The forthcoming Easter Holiday will be celebrated by millions around the globe, however it can also pose a lethal threat – to pets.
Several aspects of Easter celebrations can have a deadly impact on animals, and charities have issued warnings reminding people to be careful over the bank holiday weekend.
The RSPCA has warned that chocolate is toxic to dogs, and noted many appear unaware of the potentially deadly effects.
Chief veterinary officer James Yeates said accidental poisonings are on the rise: "Chocolate poisoning is one of the most commonly reported types of animal poisoning, so Easter is the ideal time to remind people of the hazards around their home that could accidentally poison their pets.
"Easter eggs are a tasty treat for many of us, but a hefty vet's bill won't be quite so easy to swallow if your pet ends up wolfing them down before you. It isn't just chocolate that is dangerous for animals though. For example, did you know that rhubarb is poisonous to rabbits, or that grapes could kill your ferret?
"There are so many hidden dangers to animals around the home and we want owners to do their homework and keep their pets safe and healthy.
"The main piece of advice to any pet owner is to take their animal straight to a vet if they are worried. Never watch and wait in any case of suspected poisoning. The effects can take hold extremely quickly, so knowing the symptoms and how to respond to them can be the difference between life and death."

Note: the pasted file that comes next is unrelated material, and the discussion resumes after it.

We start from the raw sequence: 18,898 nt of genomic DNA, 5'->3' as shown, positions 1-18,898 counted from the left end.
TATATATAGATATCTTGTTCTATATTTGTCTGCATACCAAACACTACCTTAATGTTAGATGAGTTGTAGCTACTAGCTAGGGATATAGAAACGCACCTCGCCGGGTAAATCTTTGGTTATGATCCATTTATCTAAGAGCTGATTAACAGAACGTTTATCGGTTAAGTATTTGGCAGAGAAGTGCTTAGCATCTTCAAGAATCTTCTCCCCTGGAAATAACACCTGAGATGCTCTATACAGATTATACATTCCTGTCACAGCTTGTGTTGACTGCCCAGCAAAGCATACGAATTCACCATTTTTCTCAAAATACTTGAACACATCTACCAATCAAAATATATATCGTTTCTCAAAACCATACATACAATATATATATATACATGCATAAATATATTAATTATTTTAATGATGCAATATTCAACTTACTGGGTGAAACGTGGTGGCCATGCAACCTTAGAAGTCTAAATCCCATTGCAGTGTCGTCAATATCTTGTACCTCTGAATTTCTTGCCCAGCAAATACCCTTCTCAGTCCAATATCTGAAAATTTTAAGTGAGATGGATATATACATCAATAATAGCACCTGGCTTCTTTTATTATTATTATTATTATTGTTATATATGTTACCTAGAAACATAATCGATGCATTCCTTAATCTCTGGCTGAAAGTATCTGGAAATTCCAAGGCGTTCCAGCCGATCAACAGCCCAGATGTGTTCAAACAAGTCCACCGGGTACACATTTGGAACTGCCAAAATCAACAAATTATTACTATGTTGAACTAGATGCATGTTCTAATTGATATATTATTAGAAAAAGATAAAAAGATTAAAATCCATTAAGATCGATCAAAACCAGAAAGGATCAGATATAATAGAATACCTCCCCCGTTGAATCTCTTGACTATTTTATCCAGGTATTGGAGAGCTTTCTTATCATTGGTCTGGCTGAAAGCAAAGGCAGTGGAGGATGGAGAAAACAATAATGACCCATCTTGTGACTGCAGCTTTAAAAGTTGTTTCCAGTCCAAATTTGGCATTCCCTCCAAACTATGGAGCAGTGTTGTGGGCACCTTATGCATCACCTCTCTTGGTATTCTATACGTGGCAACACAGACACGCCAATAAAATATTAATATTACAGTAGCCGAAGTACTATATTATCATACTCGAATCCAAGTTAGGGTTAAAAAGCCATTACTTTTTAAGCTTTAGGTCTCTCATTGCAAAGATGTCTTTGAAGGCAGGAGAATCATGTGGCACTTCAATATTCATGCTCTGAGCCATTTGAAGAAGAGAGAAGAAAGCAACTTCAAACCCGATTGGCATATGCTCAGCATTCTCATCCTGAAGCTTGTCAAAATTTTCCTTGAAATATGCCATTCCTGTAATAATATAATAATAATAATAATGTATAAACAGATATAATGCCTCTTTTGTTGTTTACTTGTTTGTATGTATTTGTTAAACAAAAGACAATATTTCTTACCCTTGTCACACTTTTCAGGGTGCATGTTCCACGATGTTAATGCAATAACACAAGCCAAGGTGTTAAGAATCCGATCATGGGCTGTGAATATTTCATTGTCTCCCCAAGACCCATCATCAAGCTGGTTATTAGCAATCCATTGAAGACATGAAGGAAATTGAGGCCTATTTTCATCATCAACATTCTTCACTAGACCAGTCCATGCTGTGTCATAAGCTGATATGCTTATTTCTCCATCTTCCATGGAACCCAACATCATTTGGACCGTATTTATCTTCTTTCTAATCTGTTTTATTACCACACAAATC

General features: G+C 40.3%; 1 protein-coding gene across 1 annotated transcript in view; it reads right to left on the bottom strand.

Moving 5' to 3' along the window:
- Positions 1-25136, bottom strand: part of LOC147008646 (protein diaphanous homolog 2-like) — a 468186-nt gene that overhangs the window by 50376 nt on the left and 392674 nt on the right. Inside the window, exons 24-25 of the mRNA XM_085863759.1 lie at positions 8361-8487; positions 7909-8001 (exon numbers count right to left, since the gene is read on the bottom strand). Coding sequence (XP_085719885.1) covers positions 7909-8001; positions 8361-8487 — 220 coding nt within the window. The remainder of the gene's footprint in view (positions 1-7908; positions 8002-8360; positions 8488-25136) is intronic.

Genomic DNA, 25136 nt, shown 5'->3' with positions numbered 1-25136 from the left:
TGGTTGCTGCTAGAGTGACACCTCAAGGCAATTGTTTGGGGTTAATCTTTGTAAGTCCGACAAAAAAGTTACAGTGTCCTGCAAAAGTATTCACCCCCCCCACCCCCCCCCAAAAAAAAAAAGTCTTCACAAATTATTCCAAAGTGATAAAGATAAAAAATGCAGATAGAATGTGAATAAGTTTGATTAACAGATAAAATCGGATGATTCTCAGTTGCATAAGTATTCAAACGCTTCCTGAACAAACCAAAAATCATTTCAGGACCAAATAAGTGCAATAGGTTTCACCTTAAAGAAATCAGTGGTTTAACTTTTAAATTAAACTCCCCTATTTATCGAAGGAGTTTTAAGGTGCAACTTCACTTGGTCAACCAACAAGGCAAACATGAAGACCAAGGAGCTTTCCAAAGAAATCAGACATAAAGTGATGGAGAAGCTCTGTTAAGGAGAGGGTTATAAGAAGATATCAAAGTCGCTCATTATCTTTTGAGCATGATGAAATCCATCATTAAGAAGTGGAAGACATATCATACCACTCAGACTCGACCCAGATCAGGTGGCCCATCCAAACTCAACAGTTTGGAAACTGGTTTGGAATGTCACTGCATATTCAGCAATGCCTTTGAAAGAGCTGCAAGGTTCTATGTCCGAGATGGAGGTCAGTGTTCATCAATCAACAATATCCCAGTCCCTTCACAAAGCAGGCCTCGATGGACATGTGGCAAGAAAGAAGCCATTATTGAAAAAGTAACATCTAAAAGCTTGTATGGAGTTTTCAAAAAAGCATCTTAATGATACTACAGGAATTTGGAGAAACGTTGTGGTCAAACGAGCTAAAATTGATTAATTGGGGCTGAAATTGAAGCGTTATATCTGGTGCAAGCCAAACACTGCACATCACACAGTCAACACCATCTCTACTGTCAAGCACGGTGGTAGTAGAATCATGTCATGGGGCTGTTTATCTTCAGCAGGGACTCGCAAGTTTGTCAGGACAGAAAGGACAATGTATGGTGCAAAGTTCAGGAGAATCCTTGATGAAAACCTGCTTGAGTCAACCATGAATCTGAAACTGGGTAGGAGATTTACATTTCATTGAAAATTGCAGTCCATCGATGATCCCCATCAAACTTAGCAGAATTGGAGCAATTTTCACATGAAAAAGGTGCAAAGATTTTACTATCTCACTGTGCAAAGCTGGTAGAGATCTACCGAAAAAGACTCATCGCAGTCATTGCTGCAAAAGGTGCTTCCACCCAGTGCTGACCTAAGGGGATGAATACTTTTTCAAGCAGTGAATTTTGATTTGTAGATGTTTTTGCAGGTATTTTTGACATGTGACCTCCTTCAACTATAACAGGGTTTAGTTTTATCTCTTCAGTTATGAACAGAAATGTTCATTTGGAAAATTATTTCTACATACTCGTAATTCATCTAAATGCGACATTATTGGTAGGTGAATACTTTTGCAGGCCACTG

The PDSA also noted that half a million people in the UK will feed their pets chocolate this weekend. Senior vet Elaine Pendlebury said the ingredient theobomine in chocolate is the toxic ingredient. High quality dark chocolate is most poisonous, with a small bar able to kill a Yorkshire Terrier.
Melanie McLean, a vet at the US Food and Drug Administration (FDA) told LiveScience how decorations in the home can also be deadly.
Easter lilies are a popular decoration, however, they are deadly to cats who tend to nibble at their petals and leaves. She said cats suspected of eating lilies should be taken straight to the vet, as just a few pollen grains can lead to acute kidney failure.
Symptoms to watch out for include vomiting, frequent urination or ceasing urination altogether. Drooling, lethargy and a loss of appetite are also signs something is wrong.
For dogs, lilies are not generally deadly but can cause gastrointestinal distress.
The RSPCA's list of most dangerous poisons for cats and dogs are below.
- Lilies (Lilium spp)
- Ethylene glycol –the active ingredient in Antifreeze
- Spot-on flea treatments for dogs – many contain Permethrin; poisonous to cats
- Metaldehyde - in slug/snail baits/pellets
- Decorating materials – e.g. paints, varnishes, preservatives, paint and glass cleaners can contain petroleum distillates; harmful to cats
- Slug/snail pellets
- Non-Steroidal Anti-Inflammatory drugs e.g. ibuprofen, naproxen and many others.
Grapes, raisins, sultanas, currants